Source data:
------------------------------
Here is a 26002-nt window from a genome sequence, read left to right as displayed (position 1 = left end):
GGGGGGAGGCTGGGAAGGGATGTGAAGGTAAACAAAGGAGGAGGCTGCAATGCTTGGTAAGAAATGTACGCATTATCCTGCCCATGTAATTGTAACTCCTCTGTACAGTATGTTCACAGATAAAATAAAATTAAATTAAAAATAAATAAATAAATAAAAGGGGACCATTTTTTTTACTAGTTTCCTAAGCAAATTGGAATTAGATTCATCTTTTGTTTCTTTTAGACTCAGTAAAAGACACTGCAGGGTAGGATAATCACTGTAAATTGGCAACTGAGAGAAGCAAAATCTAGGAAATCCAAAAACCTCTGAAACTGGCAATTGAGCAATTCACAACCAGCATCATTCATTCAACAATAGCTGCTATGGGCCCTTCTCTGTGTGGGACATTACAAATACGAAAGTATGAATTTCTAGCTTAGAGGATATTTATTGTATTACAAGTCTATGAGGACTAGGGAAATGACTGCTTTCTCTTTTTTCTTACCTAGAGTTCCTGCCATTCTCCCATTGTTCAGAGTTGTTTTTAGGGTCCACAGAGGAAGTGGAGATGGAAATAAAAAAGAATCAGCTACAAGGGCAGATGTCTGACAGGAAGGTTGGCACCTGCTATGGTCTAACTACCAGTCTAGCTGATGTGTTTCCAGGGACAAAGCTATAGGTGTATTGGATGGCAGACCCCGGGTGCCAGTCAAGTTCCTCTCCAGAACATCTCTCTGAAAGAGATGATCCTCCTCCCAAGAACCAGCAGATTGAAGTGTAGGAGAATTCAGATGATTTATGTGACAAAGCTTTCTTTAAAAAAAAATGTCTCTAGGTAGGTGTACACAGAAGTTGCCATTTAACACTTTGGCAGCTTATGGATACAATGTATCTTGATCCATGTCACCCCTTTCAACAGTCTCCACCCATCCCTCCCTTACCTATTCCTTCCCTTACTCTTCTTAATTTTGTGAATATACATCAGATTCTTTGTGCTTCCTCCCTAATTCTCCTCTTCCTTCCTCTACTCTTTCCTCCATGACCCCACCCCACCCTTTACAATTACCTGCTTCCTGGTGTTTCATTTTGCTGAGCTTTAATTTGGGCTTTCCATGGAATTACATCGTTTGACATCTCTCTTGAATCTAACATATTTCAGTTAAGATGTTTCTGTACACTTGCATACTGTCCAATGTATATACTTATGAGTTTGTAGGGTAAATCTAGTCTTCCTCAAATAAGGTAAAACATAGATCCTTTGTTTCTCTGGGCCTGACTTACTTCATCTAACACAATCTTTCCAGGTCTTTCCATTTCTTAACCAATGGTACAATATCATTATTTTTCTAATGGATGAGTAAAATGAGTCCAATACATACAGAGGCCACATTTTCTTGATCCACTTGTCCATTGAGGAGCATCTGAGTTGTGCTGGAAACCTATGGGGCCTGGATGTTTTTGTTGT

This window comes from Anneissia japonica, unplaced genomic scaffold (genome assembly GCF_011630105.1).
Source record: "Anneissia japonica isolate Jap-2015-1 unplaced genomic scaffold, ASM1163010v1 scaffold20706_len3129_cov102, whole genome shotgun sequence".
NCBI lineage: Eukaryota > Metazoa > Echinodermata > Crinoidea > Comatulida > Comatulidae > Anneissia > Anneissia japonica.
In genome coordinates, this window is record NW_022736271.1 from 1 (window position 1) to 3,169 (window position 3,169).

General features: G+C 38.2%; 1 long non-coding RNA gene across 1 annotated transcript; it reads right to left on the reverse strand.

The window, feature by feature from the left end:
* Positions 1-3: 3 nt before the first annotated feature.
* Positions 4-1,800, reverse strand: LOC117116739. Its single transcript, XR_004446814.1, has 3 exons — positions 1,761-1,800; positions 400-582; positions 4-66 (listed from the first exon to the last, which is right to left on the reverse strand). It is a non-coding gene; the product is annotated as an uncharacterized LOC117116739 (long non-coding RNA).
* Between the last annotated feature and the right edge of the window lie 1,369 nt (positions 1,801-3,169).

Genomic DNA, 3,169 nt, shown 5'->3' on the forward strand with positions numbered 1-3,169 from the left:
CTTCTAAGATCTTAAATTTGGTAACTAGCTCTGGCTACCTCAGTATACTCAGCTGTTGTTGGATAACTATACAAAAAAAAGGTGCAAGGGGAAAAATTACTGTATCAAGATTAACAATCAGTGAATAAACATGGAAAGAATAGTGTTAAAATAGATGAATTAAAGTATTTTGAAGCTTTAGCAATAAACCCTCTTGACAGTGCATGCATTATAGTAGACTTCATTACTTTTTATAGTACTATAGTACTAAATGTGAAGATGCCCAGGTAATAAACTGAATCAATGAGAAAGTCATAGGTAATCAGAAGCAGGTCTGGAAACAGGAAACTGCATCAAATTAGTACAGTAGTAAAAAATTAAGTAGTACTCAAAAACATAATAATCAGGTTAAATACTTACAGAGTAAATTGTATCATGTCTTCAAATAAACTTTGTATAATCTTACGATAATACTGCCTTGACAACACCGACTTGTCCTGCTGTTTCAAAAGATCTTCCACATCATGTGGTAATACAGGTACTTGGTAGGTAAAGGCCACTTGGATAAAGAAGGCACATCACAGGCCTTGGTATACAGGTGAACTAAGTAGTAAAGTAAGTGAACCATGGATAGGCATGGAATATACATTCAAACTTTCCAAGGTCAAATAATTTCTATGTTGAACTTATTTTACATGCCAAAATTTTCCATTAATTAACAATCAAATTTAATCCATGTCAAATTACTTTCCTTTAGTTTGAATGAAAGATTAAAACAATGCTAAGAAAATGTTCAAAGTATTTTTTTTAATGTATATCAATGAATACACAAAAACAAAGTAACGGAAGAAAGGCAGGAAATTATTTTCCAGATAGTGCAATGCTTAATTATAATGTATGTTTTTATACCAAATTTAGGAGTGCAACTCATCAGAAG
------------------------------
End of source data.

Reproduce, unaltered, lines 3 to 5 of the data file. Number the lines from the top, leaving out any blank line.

This window comes from Anneissia japonica, unplaced genomic scaffold (genome assembly GCF_011630105.1).
Source record: "Anneissia japonica isolate Jap-2015-1 unplaced genomic scaffold, ASM1163010v1 scaffold20706_len3129_cov102, whole genome shotgun sequence".
NCBI lineage: Eukaryota > Metazoa > Echinodermata > Crinoidea > Comatulida > Comatulidae > Anneissia > Anneissia japonica.